Igor Dodon, the former president of Moldova, frequently accompanied Uzun during his electoral campaign. There were a number of incidents during their meetings with Gagauz voters that sparked outrage in Chisinau. Dodon, for instance, was caught on camera during a town hall meeting talking about the importance of close cooperation with Russia, reassuring the locals, “Don’t give up. Everything will be fine. Ours (the Russians) are already close.” Dodon also promised to bring Russian President Vladimir Putin to Gagauzia if he is elected, which was met with cheers by the local audience.

Shor Party candidate Eugenia Gutul also professed pro-Russia sentiment during her electoral campaign. She had discussions with high-ranking Russian officials, including Leonid Slutsky, Chairman of the Committee on International Affairs of the State Duma of the Russian Federation, who supported her candidacy. Four Russian pop stars, including Ilan Shor’s wife Jasmin, Philip Kirkorov, Nikolai Baskov, and Stas Mikhailov, all publicly endorsed Gutul.

Russian media extensively covered the election campaign in Gagauzia, offering airtime to the candidates. The candidates, in turn, have used these platforms to launch attacks and accusations against the Moldovan authorities regarding their anti-Russian policy.

Besides political issues, the last two weeks of the electoral campaign, were marked by a pro-Kremlin narratives claiming that the European Union and United States were attempting to influence the Gagauzia elections. On April 30, and immediately afterward, several Telegram channels released and shared pictures of the US and EU ambassadors visitinh the Gagauzia electoral authority to observe the voting process. The authors of these widely shared posts claimed that the ambassadors’ presence demonstrated meddling in the region’s internal affairs and that they were trying to influence the outcome of the elections.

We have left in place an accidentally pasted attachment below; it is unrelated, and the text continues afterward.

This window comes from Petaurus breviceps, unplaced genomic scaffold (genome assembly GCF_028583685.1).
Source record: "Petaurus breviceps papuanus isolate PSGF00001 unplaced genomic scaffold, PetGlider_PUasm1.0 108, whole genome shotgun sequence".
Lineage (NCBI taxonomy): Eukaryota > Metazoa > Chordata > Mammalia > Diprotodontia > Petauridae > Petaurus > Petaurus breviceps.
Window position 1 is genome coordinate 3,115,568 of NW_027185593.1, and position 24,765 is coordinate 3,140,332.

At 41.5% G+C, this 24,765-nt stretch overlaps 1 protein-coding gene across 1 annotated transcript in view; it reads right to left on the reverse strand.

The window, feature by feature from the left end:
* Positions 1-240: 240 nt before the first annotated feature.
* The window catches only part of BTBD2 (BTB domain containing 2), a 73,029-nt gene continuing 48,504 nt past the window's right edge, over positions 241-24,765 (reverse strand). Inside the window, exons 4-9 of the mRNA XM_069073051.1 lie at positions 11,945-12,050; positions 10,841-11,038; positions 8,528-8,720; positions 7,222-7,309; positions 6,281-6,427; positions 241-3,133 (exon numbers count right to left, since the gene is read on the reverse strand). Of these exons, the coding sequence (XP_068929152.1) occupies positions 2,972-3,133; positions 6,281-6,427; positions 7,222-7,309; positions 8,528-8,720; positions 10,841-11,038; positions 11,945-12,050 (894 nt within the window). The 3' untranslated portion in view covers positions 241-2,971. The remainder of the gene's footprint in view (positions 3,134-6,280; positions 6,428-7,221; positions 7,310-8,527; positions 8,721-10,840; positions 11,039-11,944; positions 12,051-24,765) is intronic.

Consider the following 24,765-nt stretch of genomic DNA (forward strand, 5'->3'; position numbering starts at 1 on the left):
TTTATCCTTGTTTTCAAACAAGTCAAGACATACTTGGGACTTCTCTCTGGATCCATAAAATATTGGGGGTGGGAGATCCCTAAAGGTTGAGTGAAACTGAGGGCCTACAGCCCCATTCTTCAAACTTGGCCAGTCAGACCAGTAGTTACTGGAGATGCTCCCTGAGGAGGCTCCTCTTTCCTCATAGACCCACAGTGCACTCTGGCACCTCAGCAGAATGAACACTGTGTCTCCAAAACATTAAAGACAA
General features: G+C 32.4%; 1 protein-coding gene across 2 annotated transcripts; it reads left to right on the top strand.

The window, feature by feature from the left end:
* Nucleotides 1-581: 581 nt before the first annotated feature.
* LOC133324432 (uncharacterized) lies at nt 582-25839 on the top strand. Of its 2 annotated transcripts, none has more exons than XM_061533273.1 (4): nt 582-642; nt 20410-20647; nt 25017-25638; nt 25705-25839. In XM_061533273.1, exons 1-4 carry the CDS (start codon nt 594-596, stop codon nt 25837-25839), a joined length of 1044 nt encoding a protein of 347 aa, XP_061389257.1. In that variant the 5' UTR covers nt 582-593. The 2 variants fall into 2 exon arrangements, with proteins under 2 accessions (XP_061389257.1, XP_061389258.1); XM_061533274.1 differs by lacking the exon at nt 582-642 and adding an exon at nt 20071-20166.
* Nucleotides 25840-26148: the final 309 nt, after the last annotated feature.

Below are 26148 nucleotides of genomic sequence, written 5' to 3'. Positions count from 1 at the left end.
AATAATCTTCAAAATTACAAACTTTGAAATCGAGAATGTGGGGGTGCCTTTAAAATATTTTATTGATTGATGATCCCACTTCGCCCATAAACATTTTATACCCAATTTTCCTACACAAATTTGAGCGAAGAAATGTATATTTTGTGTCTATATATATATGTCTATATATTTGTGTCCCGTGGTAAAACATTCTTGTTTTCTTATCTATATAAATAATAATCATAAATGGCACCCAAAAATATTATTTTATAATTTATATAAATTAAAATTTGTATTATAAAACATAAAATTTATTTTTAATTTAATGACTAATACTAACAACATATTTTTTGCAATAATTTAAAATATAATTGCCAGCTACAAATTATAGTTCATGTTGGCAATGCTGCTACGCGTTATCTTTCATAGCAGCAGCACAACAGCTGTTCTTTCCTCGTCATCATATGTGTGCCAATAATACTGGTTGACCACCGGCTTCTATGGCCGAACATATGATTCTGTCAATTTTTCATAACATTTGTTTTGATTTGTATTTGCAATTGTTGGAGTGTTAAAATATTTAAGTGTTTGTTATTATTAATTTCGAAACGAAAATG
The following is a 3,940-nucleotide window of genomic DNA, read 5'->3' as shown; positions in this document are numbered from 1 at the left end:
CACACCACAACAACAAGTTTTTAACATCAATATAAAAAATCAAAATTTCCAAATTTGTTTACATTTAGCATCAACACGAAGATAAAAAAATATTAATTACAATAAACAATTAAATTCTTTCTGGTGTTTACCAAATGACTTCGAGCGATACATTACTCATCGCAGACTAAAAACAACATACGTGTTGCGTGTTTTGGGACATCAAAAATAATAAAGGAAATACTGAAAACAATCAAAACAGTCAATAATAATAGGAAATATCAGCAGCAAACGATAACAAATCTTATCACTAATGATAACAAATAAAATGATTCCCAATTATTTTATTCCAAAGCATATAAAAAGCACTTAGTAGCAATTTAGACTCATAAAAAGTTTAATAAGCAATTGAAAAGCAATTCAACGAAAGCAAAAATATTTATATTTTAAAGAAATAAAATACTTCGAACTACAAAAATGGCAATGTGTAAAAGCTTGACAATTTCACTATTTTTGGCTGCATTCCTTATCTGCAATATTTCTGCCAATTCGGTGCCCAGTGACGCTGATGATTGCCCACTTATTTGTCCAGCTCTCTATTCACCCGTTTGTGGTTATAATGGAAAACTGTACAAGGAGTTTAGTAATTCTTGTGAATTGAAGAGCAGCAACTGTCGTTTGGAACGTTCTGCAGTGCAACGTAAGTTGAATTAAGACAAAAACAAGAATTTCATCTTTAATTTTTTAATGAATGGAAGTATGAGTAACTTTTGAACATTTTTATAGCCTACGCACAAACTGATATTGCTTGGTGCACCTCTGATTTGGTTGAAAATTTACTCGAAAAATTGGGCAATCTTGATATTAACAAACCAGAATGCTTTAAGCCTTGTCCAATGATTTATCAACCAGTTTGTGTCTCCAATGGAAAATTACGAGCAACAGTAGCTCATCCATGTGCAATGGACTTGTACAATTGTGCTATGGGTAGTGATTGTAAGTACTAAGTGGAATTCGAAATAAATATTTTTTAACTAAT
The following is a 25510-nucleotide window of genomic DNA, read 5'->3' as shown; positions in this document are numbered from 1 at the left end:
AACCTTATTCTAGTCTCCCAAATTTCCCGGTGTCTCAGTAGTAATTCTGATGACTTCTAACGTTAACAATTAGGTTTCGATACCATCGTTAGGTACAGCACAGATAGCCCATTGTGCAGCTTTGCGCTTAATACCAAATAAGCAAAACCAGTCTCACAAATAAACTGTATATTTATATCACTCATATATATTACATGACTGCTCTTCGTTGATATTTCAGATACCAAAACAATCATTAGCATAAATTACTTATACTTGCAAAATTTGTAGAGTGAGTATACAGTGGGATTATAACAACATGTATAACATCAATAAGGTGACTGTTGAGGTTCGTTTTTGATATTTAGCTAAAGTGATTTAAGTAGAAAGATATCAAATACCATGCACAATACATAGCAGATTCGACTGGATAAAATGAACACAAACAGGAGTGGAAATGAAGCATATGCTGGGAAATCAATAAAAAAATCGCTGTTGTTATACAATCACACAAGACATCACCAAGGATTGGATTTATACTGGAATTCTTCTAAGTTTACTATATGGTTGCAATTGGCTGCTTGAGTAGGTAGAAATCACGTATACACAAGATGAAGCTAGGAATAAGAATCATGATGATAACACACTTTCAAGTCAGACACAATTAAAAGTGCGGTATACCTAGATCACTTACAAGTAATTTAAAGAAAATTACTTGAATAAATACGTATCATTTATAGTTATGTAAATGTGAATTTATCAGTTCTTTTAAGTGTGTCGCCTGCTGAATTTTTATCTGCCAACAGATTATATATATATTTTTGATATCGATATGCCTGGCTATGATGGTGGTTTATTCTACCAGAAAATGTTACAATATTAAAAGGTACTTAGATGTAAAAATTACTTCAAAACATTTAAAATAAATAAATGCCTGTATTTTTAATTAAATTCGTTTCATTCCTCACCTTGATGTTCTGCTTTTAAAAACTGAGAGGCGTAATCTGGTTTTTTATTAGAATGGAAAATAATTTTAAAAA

For instance, on April 30, Telegram channel Молдавская политика (“Moldova Politics”) posted a picture featuring the US and EU ambassadors alongside the sarcastic caption, translated from Russian, “Chip and Dale. More specifically, US Ambassador Kent D. Logsdon and EU Ambassador Janis Mazeiks visited the Central Committee of Gagauzia. Are they contemplating? Or are they plotting something nasty?”

Screenshot of the Telegram post in which the author claims that the US and EU ambassadors were plotting to influence the election. (Source: Молдавская политика/archive)

An hour later, another channel called Соросята Гагаузии (“Soros puppets of Gagauzia”) published a post with the headline “US and EU want to deprive Gagauzia of fair elections.” The article claimed without any supporting evidence that “at the suggestion of Western embassies,” incumbent governor Irina Vlah and Gagauz Central Electoral Commission head Yana Kovalenko allegedly had a “tough and explicit dialogue” with the ambassadors to manipulate the election results. The post was then picked up by another Telegram channel, Антимайдан 2.0 (молдавская версия) (“Anti-Maidan 2.0 (Moldovan version)”), whose stated goal is to “Reveal the plans of the Anglo-Saxons.”